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JOKER joker joker! (Read 44 times)
Oct 16th, 2019 at 8:09pm

L.A. Connection   Offline
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When Martin Scorsese's name got linked as a producer on this DC Comics spin-off movie, many people were flabbergasted. Scorsese? A Superhero flick?* In retrospect, once one sees the end result it makes a certain amount of sense. Much of JOKER plays like an alternate universe conglomeration of TAXI DRIVER and KING OF COMEDY (with healthy doses of MEAN STREETS and AFTER HOURS in the stew). Director and Co-Writer Todd Phillips and his partner Scott Silver cleverly weave in the origin story of the super-villain into this alternate reality.

Joaquin Phoenix plays Arthur Fleck, a sad sack with psychological issues. So, of course, he's working as a for hire clown who spreads his anti-joy to those unfortunate to witness his services. Fleck lives with his ailing mother Penny (Frances Conroy). Fleck has dreams of becoming a stand up comedian, and , after a particularly awkward trial set, he ends up as a guest on a late night talk show hosted by none other than -- Rupert Pupkin himself, Robert DeNiro (as Murray Franklin). Also lurking around Fleck's purvueis a certain rich millionaire Thomas Wayne (Brett Cullen) and his son, uh, Bruce (Dante Pereira-Olson).

At this point it must be stressed that JOKER's screenplay and direction use the form of the (highly) unreliable narrator in telling its tale. Sometimes, the deception is clear. At other times, not so much, to the point where one can't be certain. For the most part, it's a smart strategy. The movie succeeds in keeping the viewer off-balance even if one is fairly certain where its ultimately headed.

Phoenix has long been one of cinema's most quirky and unusual leading men. As if to prove his bona fides as an eccentric, he even once pulled a year long stunt where he 'quit' acting to become a full-time rapper. Here his unpredictability is keenly used to the movie's advantage. Phoenix contorts and bends his body, and curls his facial muscles almost as if it were against his will. It's a physical transformation so complete, that the Joker clown makeup is almost superfluous.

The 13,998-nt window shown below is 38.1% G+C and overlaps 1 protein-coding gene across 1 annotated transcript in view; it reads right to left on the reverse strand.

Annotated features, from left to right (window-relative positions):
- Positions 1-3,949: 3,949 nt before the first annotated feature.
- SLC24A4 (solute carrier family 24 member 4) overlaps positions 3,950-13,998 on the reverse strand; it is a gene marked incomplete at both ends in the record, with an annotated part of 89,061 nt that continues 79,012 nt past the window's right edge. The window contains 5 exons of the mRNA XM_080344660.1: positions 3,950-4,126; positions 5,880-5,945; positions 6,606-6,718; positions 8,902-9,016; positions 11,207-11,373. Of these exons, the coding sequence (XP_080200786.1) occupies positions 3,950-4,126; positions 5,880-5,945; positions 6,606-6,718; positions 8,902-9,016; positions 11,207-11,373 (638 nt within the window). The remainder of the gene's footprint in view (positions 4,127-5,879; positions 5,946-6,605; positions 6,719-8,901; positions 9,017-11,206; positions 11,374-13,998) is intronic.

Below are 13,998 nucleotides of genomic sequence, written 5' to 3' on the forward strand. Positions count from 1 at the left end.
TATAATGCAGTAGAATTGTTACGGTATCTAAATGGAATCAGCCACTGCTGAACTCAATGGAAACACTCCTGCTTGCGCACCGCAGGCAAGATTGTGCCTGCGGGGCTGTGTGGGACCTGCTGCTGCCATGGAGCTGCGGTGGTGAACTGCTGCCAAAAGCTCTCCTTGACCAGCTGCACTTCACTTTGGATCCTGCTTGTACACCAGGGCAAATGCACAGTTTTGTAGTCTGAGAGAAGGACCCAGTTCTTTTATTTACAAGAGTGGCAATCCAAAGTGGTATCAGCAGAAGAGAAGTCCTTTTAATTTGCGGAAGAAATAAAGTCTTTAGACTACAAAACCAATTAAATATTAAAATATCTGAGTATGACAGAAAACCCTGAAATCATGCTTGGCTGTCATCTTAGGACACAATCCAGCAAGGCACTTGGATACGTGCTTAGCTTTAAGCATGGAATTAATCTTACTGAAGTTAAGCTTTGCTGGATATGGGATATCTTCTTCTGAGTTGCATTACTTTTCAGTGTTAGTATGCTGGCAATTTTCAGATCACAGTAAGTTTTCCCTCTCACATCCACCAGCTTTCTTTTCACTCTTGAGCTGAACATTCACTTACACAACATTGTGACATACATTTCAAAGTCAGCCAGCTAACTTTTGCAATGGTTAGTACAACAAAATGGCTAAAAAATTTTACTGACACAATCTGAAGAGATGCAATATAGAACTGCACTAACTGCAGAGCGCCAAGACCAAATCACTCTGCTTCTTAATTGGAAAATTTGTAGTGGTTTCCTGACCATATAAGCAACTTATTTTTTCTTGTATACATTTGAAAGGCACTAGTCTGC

JOKER exerts it grungy attitude in an effective manner for the first two acts. It's a dark bleak vision where the DC origins are almost unnecessary. The streets are crime ridden and literally filled with piles of garbage. Other than the references to Gotham City and the Wayne family, it genuinely feels apart from the superhero machine. Unfortunately, Phillips and Silver have to not only shoe-horn in the comic book elements, but, in doing so they also become too confidant of their ability to give the movie false gravitas. Not content with paying homage to the Scorsese quartet, JOKER also weaves in DEATH WISH, and ultimately NETWORK (and not to the present movie's advantage). It feels force and Fleck/Joker's words begin to feel false and over-written (V FOR VENDETTA achieved similar conclusions much more smoothly and organically). The too on the nose song score also gets to be a bit much.

Despite the weak third act, JOKER is still a movie to be reckoned with. Missteps aside, it a jarring addition to mainstream blockbuster movie-making. Even if one isn't as seeped in the films of the 70s and early 80s** it's a daunting vision even it can't fully pull it off.

* In the end, it didn't happen, of course. The current 'official story' is that Scorsese was approached because the movie was to be set in NYC and it was thought his connections and production savvy could smooth the way for an easier shoot. He demurred in the end.

** Along with the titles mentioned, JOKER evokes such 70s crime films as THE TAKING OF PELHAM 1,2,3 and THE FRENCH CONNECTION. That's why it's a bit of surprise when it's revealed that it actually seems to take place in 1981 (references to the films WOLFEN and ZORRO THE GAY BLADE set the date).
 
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